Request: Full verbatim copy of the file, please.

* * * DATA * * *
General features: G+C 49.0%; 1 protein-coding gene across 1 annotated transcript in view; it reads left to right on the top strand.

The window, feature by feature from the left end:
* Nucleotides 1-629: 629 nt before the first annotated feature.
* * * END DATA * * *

General features: G+C 49.0%; 1 protein-coding gene across 1 annotated transcript in view; it reads left to right on the top strand.

The window, feature by feature from the left end:
* Nucleotides 1-629: 629 nt before the first annotated feature.